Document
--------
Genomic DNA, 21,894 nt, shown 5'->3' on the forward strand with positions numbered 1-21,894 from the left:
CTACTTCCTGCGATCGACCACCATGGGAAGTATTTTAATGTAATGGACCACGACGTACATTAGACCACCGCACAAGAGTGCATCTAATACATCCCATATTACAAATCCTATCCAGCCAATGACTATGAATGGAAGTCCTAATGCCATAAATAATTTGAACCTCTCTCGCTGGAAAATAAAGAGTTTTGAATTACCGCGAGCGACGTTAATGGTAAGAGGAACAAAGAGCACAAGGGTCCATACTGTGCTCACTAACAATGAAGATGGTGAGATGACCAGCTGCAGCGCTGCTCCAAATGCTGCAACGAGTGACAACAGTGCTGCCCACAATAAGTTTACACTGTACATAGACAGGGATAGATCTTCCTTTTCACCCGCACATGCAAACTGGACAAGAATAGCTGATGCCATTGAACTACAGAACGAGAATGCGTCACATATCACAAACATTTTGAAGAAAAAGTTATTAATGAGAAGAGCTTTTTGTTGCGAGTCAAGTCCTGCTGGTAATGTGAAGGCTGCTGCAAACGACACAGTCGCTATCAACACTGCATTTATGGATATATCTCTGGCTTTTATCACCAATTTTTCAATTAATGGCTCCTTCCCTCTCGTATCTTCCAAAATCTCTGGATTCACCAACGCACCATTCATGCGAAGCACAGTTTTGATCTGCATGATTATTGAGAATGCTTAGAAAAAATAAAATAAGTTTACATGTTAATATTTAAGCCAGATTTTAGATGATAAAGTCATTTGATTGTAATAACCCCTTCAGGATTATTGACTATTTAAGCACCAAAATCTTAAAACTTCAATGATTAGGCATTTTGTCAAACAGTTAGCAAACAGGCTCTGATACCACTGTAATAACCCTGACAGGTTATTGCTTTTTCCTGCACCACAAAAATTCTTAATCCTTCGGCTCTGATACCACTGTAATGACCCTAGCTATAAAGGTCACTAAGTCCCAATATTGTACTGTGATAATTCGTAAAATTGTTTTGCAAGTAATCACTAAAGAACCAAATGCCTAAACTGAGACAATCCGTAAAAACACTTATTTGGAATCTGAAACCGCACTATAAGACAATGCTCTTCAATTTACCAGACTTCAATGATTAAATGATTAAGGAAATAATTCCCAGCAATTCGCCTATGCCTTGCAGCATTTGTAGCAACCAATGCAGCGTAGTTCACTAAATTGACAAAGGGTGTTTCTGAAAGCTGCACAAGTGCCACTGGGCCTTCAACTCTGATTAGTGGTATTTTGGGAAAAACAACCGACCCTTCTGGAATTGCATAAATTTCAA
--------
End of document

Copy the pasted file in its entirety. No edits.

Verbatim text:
Genomic DNA, 21,894 nt, shown 5'->3' on the forward strand with positions numbered 1-21,894 from the left:
CTACTTCCTGCGATCGACCACCATGGGAAGTATTTTAATGTAATGGACCACGACGTACATTAGACCACCGCACAAGAGTGCATCTAATACATCCCATATTACAAATCCTATCCAGCCAATGACTATGAATGGAAGTCCTAATGCCATAAATAATTTGAACCTCTCTCGCTGGAAAATAAAGAGTTTTGAATTACCGCGAGCGACGTTAATGGTAAGAGGAACAAAGAGCACAAGGGTCCATACTGTGCTCACTAACAATGAAGATGGTGAGATGACCAGCTGCAGCGCTGCTCCAAATGCTGCAACGAGTGACAACAGTGCTGCCCACAATAAGTTTACACTGTACATAGACAGGGATAGATCTTCCTTTTCACCCGCACATGCAAACTGGACAAGAATAGCTGATGCCATTGAACTACAGAACGAGAATGCGTCACATATCACAAACATTTTGAAGAAAAAGTTATTAATGAGAAGAGCTTTTTGTTGCGAGTCAAGTCCTGCTGGTAATGTGAAGGCTGCTGCAAACGACACAGTCGCTATCAACACTGCATTTATGGATATATCTCTGGCTTTTATCACCAATTTTTCAATTAATGGCTCCTTCCCTCTCGTATCTTCCAAAATCTCTGGATTCACCAACGCACCATTCATGCGAAGCACAGTTTTGATCTGCATGATTATTGAGAATGCTTAGAAAAAATAAAATAAGTTTACATGTTAATATTTAAGCCAGATTTTAGATGATAAAGTCATTTGATTGTAATAACCCCTTCAGGATTATTGACTATTTAAGCACCAAAATCTTAAAACTTCAATGATTAGGCATTTTGTCAAACAGTTAGCAAACAGGCTCTGATACCACTGTAATAACCCTGACAGGTTATTGCTTTTTCCTGCACCACAAAAATTCTTAATCCTTCGGCTCTGATACCACTGTAATGACCCTAGCTATAAAGGTCACTAAGTCCCAATATTGTACTGTGATAATTCGTAAAATTGTTTTGCAAGTAATCACTAAAGAACCAAATGCCTAAACTGAGACAATCCGTAAAAACACTTATTTGGAATCTGAAACCGCACTATAAGACAATGCTCTTCAATTTACCAGACTTCAATGATTAAATGATTAAGGAAATAATTCCCAGCAATTCGCCTATGCCTTGCAGCATTTGTAGCAACCAATGCAGCGTAGTTCACTAAATTGACAAAGGGTGTTTCTGAAAGCTGCACAAGTGCCACTGGGCCTTCAACTCTGATTAGTGGTATTTTGGGAAAAACAACCGACCCTTCTGGAATTGCATAAATTTCAA